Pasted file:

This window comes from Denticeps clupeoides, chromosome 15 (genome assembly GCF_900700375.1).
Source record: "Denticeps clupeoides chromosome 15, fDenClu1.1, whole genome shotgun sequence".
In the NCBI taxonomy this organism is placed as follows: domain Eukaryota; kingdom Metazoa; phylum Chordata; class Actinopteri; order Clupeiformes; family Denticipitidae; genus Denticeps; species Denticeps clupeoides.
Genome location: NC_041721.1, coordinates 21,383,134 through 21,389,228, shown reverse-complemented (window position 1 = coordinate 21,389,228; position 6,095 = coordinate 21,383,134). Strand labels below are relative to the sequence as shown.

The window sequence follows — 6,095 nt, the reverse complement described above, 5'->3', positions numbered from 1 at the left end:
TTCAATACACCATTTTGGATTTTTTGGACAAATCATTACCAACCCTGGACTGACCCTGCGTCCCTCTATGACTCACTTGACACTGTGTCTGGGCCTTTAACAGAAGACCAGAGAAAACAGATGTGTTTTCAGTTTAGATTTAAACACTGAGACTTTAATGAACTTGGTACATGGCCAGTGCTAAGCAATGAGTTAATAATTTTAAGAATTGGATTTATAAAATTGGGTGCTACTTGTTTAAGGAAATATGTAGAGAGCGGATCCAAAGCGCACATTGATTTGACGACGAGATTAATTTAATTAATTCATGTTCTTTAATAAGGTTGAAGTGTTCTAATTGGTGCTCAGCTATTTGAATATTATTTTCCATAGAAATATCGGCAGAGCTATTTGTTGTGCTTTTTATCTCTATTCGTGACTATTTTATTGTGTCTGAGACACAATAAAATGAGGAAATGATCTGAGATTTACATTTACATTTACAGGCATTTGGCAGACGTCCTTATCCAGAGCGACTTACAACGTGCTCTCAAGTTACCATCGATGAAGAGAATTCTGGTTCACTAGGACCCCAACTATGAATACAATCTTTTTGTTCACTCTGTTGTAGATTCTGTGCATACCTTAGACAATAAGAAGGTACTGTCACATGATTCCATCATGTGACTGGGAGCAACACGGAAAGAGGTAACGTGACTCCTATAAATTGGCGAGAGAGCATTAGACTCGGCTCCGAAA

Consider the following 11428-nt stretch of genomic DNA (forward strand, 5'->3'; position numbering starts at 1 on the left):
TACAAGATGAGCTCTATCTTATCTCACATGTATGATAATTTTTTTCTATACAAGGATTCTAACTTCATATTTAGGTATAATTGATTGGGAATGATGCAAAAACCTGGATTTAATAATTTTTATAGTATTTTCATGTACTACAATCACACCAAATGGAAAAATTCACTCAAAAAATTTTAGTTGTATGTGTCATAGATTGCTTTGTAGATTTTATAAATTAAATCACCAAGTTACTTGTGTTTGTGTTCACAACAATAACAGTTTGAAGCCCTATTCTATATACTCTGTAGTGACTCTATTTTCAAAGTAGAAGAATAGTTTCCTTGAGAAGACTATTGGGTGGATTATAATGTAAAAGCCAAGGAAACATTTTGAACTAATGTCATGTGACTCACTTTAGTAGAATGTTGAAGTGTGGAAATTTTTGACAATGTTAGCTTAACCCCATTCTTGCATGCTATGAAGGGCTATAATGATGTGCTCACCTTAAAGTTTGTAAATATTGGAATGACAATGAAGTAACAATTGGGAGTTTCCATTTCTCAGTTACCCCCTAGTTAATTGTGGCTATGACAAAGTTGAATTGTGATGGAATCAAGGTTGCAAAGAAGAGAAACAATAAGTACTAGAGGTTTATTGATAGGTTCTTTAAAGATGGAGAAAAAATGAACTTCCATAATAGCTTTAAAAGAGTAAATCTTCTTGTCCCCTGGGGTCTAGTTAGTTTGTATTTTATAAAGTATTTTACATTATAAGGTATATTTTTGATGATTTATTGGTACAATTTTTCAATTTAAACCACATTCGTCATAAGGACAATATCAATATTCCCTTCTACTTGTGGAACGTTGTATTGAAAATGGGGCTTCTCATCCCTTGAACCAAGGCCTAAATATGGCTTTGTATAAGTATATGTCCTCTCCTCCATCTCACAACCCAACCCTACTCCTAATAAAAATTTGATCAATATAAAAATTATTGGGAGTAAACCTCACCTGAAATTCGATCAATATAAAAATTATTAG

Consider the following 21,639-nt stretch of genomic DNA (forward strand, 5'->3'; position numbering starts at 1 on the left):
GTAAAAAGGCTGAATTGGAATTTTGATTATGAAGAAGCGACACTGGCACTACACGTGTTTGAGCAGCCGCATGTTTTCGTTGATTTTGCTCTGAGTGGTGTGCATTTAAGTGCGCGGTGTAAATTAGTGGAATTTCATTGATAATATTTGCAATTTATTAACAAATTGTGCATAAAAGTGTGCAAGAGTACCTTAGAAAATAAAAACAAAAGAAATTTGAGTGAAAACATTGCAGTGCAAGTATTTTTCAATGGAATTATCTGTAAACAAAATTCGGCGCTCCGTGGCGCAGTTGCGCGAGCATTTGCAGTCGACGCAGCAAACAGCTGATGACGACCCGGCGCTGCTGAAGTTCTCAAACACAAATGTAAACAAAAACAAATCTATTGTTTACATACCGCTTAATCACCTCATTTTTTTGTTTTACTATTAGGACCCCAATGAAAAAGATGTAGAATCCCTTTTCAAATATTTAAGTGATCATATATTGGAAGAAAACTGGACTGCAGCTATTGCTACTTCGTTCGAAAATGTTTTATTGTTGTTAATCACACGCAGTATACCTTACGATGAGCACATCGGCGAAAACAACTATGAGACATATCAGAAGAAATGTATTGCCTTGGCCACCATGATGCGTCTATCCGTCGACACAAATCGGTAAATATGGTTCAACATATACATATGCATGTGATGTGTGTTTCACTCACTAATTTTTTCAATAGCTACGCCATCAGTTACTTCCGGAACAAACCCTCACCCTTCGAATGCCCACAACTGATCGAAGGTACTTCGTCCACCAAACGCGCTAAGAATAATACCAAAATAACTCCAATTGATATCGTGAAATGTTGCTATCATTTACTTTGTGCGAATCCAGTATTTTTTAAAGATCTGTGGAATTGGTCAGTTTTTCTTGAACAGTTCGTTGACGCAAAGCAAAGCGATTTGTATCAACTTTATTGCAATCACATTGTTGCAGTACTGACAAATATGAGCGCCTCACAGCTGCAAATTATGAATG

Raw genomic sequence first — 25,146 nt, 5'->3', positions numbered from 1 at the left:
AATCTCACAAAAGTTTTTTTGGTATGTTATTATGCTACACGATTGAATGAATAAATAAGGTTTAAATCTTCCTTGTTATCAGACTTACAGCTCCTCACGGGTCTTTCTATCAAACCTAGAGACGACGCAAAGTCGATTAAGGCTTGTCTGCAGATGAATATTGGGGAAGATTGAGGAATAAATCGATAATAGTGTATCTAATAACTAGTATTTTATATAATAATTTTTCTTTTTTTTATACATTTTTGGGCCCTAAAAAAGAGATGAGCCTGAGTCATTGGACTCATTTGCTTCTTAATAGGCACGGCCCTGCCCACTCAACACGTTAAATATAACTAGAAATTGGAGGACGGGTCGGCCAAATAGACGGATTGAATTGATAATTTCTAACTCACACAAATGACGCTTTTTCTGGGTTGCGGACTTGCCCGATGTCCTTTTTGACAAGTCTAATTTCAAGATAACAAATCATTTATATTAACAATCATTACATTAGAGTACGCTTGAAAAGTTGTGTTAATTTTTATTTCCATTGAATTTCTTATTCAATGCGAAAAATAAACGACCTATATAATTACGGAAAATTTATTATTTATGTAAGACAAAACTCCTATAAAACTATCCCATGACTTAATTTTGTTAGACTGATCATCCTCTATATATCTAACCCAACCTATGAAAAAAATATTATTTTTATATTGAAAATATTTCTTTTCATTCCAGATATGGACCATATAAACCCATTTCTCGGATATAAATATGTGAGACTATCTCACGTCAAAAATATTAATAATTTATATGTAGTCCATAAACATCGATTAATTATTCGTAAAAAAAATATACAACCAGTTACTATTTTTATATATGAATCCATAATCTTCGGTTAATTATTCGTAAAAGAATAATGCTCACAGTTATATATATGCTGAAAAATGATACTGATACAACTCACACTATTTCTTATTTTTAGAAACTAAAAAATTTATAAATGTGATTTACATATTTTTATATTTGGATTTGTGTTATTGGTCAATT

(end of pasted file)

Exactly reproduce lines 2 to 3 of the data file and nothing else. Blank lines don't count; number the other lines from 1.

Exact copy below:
Source record: "Denticeps clupeoides chromosome 15, fDenClu1.1, whole genome shotgun sequence".
In the NCBI taxonomy this organism is placed as follows: domain Eukaryota; kingdom Metazoa; phylum Chordata; class Actinopteri; order Clupeiformes; family Denticipitidae; genus Denticeps; species Denticeps clupeoides.